Drunk driving-related accidents are on the rise across Canada. One issue in determining whether you’re capable of driving after a few drinks is understanding your blood alcohol concentration (BAC). In Alberta, if your BAC is 0.8 or above, you are considered drunk in the eyes of the law. If you get caught driving in this condition, you could be charged with impaired driving – an offence that could result in steep fines, seizure of your vehicle and possibly even jail time.
Many people believe they have the ability to accurately judge whether they’re legally drunk. However, there are some common misconceptions about how to make this determination. In this post we aim to clear up three of these myths:
Myth #1: Men have a higher alcohol tolerance than women.
While it may be true that many men have a higher tolerance than many women, the distinction is not based on gender, but rather on height and weight. Generally, a short, slight person will reach the legal limit more quickly than a tall, heavy person.
Myth: #2: My experience is an indicator of my tolerance level.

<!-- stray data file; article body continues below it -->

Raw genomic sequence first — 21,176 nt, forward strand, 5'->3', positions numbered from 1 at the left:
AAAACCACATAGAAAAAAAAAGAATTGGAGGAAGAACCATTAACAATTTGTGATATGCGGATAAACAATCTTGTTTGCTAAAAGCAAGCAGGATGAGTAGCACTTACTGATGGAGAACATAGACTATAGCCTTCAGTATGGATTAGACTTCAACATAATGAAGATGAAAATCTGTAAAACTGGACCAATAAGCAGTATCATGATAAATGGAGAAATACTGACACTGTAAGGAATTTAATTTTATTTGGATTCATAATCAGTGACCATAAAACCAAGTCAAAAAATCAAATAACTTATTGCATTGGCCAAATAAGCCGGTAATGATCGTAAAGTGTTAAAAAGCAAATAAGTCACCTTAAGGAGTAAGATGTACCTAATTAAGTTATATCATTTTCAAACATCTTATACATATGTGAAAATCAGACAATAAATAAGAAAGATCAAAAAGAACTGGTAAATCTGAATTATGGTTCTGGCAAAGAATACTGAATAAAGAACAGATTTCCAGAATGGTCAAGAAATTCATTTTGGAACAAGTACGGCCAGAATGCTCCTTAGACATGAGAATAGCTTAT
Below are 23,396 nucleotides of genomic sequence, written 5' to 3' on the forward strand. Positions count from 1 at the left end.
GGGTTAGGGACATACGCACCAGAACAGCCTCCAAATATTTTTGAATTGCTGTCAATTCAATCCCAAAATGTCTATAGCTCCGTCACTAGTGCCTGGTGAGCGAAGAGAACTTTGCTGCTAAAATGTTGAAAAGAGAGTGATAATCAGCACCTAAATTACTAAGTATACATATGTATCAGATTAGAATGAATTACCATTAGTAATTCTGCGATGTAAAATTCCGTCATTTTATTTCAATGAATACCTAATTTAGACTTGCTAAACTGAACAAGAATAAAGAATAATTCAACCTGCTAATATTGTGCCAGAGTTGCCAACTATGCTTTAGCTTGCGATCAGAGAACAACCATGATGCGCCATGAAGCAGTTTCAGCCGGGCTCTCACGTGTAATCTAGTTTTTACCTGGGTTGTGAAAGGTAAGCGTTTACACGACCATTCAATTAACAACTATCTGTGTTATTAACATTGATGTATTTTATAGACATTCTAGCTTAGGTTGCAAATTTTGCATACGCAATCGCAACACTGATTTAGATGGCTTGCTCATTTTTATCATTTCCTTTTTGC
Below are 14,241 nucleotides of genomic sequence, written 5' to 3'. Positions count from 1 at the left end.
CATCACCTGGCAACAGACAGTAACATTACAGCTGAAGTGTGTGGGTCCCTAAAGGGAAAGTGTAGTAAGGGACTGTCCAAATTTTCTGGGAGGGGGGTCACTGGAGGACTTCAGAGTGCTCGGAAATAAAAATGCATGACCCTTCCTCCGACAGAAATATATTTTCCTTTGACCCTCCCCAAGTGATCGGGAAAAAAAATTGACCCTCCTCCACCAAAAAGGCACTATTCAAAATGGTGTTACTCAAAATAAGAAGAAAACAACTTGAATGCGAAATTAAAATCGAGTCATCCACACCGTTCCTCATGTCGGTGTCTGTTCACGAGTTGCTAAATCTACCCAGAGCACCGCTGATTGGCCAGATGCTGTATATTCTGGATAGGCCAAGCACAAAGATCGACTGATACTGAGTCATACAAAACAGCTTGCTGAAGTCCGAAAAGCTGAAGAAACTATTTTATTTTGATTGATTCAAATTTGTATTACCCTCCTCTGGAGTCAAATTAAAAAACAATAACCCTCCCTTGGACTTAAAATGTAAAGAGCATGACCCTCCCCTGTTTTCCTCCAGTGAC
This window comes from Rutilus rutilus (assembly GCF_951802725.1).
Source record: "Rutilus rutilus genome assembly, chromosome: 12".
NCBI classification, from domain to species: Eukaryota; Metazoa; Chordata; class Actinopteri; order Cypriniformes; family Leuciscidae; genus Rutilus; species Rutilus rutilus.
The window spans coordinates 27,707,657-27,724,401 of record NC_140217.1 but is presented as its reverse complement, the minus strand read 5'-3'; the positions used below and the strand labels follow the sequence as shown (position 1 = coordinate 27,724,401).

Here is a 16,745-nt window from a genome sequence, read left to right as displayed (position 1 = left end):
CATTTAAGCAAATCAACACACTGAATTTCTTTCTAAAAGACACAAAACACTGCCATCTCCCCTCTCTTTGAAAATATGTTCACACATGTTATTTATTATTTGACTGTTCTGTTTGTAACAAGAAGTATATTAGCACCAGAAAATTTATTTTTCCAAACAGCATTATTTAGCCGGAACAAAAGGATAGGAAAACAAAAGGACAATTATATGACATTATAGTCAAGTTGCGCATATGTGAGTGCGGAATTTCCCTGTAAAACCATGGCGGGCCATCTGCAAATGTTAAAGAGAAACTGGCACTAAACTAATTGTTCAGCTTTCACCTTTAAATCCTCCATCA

Perhaps you had four beers on a recent pub crawl with your friends and didn’t feel the slightest bit inebriated. It might be true that your BAC on that day was below the legal limit, and you would have been able to drive. But this incident shouldn’t set the standard for you every time you drink. Many factors influence the way your body reacts to alcohol on a given day. If you’re fatigued or stressed, didn’t eat much that day, are taking prescription medication or are in a high altitude, these details can all make you drunker faster.
Myth #3: Two drinks can’t make me drunk.
When considering a drink’s potential for inebriation, it’s not just the quantity that matters – it’s also the alcohol concentration of the drink and the speed at which you drink it. Downing two shots in quick succession will have a different impact on your body than nursing two beers over the course of an evening.
Facing impaired driving charges can be a serious matter. Bear the above tips in mind to help keep you safe behind the wheel and out of trouble with the law.